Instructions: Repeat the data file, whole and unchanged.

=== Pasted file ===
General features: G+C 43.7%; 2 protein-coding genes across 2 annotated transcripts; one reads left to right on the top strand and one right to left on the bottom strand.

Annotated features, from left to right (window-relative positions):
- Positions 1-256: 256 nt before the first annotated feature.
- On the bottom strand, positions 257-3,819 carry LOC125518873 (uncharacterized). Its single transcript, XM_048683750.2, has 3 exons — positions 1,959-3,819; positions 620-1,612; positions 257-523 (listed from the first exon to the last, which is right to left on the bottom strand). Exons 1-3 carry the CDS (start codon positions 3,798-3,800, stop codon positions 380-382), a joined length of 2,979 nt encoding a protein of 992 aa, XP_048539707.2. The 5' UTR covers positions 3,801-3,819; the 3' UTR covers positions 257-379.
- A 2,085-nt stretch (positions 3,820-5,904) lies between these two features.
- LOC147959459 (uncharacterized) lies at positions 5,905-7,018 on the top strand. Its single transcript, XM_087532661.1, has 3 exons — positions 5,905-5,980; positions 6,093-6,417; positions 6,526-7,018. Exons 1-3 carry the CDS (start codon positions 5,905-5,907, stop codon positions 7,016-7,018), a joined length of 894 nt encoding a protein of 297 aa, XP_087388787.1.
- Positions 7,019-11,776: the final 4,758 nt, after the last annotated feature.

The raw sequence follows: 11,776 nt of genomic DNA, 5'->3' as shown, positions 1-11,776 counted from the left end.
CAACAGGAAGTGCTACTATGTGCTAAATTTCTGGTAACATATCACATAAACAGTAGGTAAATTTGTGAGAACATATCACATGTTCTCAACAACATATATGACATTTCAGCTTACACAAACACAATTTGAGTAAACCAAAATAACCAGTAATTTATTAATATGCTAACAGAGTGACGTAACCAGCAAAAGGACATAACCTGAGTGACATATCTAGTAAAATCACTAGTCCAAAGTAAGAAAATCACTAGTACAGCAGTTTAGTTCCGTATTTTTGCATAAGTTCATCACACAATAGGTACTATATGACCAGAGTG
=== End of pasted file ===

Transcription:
General features: G+C 43.7%; 2 protein-coding genes across 2 annotated transcripts; one reads left to right on the top strand and one right to left on the bottom strand.

Annotated features, from left to right (window-relative positions):
- Positions 1-256: 256 nt before the first annotated feature.
- On the bottom strand, positions 257-3,819 carry LOC125518873 (uncharacterized). Its single transcript, XM_048683750.2, has 3 exons — positions 1,959-3,819; positions 620-1,612; positions 257-523 (listed from the first exon to the last, which is right to left on the bottom strand). Exons 1-3 carry the CDS (start codon positions 3,798-3,800, stop codon positions 380-382), a joined length of 2,979 nt encoding a protein of 992 aa, XP_048539707.2. The 5' UTR covers positions 3,801-3,819; the 3' UTR covers positions 257-379.
- A 2,085-nt stretch (positions 3,820-5,904) lies between these two features.
- LOC147959459 (uncharacterized) lies at positions 5,905-7,018 on the top strand. Its single transcript, XM_087532661.1, has 3 exons — positions 5,905-5,980; positions 6,093-6,417; positions 6,526-7,018. Exons 1-3 carry the CDS (start codon positions 5,905-5,907, stop codon positions 7,016-7,018), a joined length of 894 nt encoding a protein of 297 aa, XP_087388787.1.
- Positions 7,019-11,776: the final 4,758 nt, after the last annotated feature.

The raw sequence follows: 11,776 nt of genomic DNA, 5'->3' as shown, positions 1-11,776 counted from the left end.
CAACAGGAAGTGCTACTATGTGCTAAATTTCTGGTAACATATCACATAAACAGTAGGTAAATTTGTGAGAACATATCACATGTTCTCAACAACATATATGACATTTCAGCTTACACAAACACAATTTGAGTAAACCAAAATAACCAGTAATTTATTAATATGCTAACAGAGTGACGTAACCAGCAAAAGGACATAACCTGAGTGACATATCTAGTAAAATCACTAGTCCAAAGTAAGAAAATCACTAGTACAGCAGTTTAGTTCCGTATTTTTGCATAAGTTCATCACACAATAGGTACTATATGACCAGAGTG